Hazards are only displayed – via the dashboard display – if the incident is likely to impact on the driver’s journey. LHI is designed to be more beneficial to drivers than hazard information from current radio broadcasting systems, which often deliver notifications not relevant to them.
Already featuring as standard and free of charge for the first year on the new Ford Puma, LHI technology is being rolled out across more than 80 per cent of Ford’s passenger vehicle line-up by the end of this year. Crucially, the benefit will not be limited only to those travelling in Ford vehicles. Information sent can be used to alert drivers of other manufacturers’ vehicles, and vice-versa.
“What makes Local Hazard Information different is that it is the cars that are connected – via the Internet of Things. There is no reliance on third party apps. This is a significant step forward. Warnings are specific, relevant and tailored to try to help improve your specific journey.” Joerg Beyer, executive director, Engineering, Ford of Europe
How it works
Sensors monitor activities including emergency braking, fog lights and traction control to detect adverse weather or road conditions. Data from these activities is then computed to determine the hazard location and whether a traffic incident has occurred.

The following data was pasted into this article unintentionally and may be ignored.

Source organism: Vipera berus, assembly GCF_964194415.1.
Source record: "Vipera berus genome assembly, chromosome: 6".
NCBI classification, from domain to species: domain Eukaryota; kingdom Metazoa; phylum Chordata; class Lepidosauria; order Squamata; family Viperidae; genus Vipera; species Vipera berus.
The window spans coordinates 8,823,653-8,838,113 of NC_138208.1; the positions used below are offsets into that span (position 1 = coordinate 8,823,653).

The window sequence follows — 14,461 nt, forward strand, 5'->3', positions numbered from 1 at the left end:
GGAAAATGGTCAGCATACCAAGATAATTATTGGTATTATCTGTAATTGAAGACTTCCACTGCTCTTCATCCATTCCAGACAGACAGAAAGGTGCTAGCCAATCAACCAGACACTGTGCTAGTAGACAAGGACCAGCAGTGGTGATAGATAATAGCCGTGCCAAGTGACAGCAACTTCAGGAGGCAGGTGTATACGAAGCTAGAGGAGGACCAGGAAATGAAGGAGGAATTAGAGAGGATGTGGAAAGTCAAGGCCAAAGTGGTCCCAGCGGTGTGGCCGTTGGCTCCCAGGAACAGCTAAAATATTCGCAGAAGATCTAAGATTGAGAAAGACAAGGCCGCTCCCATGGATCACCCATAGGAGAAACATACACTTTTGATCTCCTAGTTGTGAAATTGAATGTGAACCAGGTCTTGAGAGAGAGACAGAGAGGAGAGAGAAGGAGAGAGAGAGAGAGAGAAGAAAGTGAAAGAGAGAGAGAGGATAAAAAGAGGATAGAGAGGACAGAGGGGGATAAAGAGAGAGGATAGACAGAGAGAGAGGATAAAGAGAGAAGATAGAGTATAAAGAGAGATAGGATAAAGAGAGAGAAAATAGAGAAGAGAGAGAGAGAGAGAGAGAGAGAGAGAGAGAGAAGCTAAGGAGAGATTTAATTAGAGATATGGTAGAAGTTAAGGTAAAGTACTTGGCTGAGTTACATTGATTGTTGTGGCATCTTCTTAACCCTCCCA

The vehicle automatically provides updates through a secure connection to “the cloud” using the Ford Pass Connect modem. Ford’s technology partner HERE Technologies operates the central cloud-based platform that collates information from multiple vehicle brands, governed by a business-to-business agreement.
The more cars are connected to the network, the greater the efficiency of the system. When many vehicles generate the same warning, others in the vicinity receive incident information from the cloud via the cellular network, enabling drivers to reduce speed or take appropriate action.
Additional information is sourced from public authority incident databases and traffic reports to provide drivers with further advance warnings including approaching vehicles driving on the wrong side of the carriageway, animals or people in the road ahead, and roadworks.
The on-board modem will be connected at the time of vehicle delivery. Customers may choose to opt in/opt out of certain data sharing.
Local Hazard Information data provided by HERE Technologies.